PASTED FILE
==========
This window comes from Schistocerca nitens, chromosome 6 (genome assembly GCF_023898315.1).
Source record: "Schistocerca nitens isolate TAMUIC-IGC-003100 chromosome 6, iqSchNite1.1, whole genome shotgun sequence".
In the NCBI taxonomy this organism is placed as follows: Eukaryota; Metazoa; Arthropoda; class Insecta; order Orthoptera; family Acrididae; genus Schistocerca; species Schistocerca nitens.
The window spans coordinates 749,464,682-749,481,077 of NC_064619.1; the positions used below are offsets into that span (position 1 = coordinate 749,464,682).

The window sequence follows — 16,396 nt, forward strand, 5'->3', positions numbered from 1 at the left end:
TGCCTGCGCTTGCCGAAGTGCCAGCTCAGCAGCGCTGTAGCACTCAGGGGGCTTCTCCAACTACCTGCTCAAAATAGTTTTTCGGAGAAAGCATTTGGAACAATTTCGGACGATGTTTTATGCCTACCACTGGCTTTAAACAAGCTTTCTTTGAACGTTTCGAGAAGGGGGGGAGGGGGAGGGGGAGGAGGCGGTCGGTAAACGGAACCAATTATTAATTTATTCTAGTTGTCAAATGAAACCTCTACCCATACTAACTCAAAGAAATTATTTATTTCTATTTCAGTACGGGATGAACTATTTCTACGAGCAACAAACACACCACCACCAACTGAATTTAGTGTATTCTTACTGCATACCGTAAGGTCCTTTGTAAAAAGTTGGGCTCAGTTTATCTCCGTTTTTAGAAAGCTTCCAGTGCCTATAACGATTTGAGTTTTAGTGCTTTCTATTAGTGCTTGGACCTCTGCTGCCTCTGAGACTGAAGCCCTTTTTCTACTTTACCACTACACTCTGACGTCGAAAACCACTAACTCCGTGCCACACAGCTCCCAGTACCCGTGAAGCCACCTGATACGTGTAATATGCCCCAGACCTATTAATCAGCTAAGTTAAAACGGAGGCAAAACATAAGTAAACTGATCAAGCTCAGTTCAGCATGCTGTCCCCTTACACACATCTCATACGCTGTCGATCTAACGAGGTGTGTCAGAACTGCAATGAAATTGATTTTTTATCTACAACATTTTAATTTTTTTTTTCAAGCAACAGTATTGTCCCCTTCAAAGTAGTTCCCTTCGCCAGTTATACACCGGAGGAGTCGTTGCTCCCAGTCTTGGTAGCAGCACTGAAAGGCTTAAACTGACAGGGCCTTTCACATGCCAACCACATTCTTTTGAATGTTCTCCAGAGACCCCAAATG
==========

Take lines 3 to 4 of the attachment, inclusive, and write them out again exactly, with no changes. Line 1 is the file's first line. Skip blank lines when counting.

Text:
In the NCBI taxonomy this organism is placed as follows: Eukaryota; Metazoa; Arthropoda; class Insecta; order Orthoptera; family Acrididae; genus Schistocerca; species Schistocerca nitens.
The window spans coordinates 749,464,682-749,481,077 of NC_064619.1; the positions used below are offsets into that span (position 1 = coordinate 749,464,682).